James Kelly was an Orangetown Police Officer who was on duty during Hurricane Sandy. He was directed by his supervisor to take shelter and only respond to life-threatening calls. He and a fellow officer responded to a house onto which a tree had fallen trapping the occupants inside. Kelly noticed that the tree had knocked down half the roof, a rear wall, and the structure appeared very unstable. In fact, one of the occupants had been impaled by the tree and driven through the floor into the basement, and the other occupants were trapped beneath debris. Officer Kelly felt pain in his shoulder as he moved the debris but continued to perform his life saving tasks. When he noted that a rafter from the roof began to fall, Officer Kelly braced the rafter further injuring his shoulder and neck.
Pat Sica was a firefighter for the City of Yonkers who responded to an aided call for two unconscious individuals at a local supermarket. When he arrived he found the two individuals, one outside the walk-in freezer and one inside. He did not notice any fumes or chemicals, or smell or take notice of any odors in the area. He performed CPR for roughly 25 to 30 minutes on the individual inside the freezer. Shortly after assisting the victims, he began to feel nauseous and light headed. He was taken to the emergency room, and it was determined that he had been exposed to toxic gases in both the supermarket and the walk-in freezer.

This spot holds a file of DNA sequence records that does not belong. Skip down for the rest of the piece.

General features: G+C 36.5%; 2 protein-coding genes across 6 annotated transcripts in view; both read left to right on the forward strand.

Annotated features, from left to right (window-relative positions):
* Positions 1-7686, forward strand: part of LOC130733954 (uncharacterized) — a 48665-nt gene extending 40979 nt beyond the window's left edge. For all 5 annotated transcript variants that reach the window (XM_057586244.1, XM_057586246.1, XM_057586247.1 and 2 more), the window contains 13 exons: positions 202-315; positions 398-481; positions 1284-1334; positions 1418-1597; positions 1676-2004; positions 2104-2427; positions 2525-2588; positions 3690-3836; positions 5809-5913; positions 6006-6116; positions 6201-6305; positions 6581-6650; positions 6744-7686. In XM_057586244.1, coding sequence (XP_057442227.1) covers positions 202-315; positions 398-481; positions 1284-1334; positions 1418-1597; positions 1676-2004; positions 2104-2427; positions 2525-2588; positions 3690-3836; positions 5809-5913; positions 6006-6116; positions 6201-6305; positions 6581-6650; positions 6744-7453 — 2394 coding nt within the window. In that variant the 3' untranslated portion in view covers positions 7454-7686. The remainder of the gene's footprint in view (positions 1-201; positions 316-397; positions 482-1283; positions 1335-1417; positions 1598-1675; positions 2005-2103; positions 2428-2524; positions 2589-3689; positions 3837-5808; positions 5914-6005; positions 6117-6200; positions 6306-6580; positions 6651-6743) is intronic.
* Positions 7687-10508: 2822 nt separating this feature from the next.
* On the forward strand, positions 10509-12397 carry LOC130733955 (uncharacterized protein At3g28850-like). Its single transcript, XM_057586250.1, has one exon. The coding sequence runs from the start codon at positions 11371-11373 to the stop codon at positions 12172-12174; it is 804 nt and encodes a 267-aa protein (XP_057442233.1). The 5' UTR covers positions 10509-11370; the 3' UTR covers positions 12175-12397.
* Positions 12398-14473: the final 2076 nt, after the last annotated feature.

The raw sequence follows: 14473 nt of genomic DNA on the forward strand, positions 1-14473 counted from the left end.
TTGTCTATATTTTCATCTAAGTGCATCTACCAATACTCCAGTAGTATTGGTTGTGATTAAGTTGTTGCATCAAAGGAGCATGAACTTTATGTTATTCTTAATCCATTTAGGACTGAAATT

In analyzing these two claims, the Court went back to the past history of the accident definition as it related to this area of case law. It cited to the terms that we have shared with you for years: “unexpected, out of the ordinary, and injurious in impact”. Believe it or not, that definition and language dates back to a case from 1958. And that language is still being quoted today, sixty years later! The Court then cited to the lineage of cases that holds that the precipitating accidental event cannot be a risk of the nature of the work performed. This is sometimes repeated back to us as the “inherent risk” standard. The Court spent several pages then citing to countless other cases that have adopted (and narrowed and limited) that definition dating back to the early 1980s.